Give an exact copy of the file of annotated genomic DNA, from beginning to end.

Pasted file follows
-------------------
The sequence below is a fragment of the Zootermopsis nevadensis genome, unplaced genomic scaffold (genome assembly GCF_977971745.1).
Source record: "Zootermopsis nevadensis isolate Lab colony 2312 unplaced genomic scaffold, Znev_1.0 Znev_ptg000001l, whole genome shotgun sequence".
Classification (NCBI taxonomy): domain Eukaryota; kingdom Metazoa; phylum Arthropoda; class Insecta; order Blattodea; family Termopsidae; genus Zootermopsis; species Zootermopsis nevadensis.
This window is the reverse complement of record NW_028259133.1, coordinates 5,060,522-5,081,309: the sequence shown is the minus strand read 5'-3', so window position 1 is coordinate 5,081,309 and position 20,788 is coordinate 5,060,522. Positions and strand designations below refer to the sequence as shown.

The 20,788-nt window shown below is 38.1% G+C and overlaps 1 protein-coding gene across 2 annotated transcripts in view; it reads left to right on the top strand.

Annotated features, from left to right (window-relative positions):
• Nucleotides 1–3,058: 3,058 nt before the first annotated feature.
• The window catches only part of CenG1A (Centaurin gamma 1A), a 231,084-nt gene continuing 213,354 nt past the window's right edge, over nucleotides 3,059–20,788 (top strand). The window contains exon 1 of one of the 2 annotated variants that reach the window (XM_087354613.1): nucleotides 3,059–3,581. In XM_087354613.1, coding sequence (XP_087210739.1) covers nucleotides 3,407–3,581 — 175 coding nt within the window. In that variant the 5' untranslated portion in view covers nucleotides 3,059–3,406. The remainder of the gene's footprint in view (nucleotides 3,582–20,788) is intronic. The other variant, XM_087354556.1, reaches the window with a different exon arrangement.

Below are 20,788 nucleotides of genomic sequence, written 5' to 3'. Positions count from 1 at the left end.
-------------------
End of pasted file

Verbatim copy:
The sequence below is a fragment of the Zootermopsis nevadensis genome, unplaced genomic scaffold (genome assembly GCF_977971745.1).
Source record: "Zootermopsis nevadensis isolate Lab colony 2312 unplaced genomic scaffold, Znev_1.0 Znev_ptg000001l, whole genome shotgun sequence".
Classification (NCBI taxonomy): domain Eukaryota; kingdom Metazoa; phylum Arthropoda; class Insecta; order Blattodea; family Termopsidae; genus Zootermopsis; species Zootermopsis nevadensis.
This window is the reverse complement of record NW_028259133.1, coordinates 5,060,522-5,081,309: the sequence shown is the minus strand read 5'-3', so window position 1 is coordinate 5,081,309 and position 20,788 is coordinate 5,060,522. Positions and strand designations below refer to the sequence as shown.

The 20,788-nt window shown below is 38.1% G+C and overlaps 1 protein-coding gene across 2 annotated transcripts in view; it reads left to right on the top strand.

Annotated features, from left to right (window-relative positions):
• Nucleotides 1–3,058: 3,058 nt before the first annotated feature.
• The window catches only part of CenG1A (Centaurin gamma 1A), a 231,084-nt gene continuing 213,354 nt past the window's right edge, over nucleotides 3,059–20,788 (top strand). The window contains exon 1 of one of the 2 annotated variants that reach the window (XM_087354613.1): nucleotides 3,059–3,581. In XM_087354613.1, coding sequence (XP_087210739.1) covers nucleotides 3,407–3,581 — 175 coding nt within the window. In that variant the 5' untranslated portion in view covers nucleotides 3,059–3,406. The remainder of the gene's footprint in view (nucleotides 3,582–20,788) is intronic. The other variant, XM_087354556.1, reaches the window with a different exon arrangement.

Below are 20,788 nucleotides of genomic sequence, written 5' to 3'. Positions count from 1 at the left end.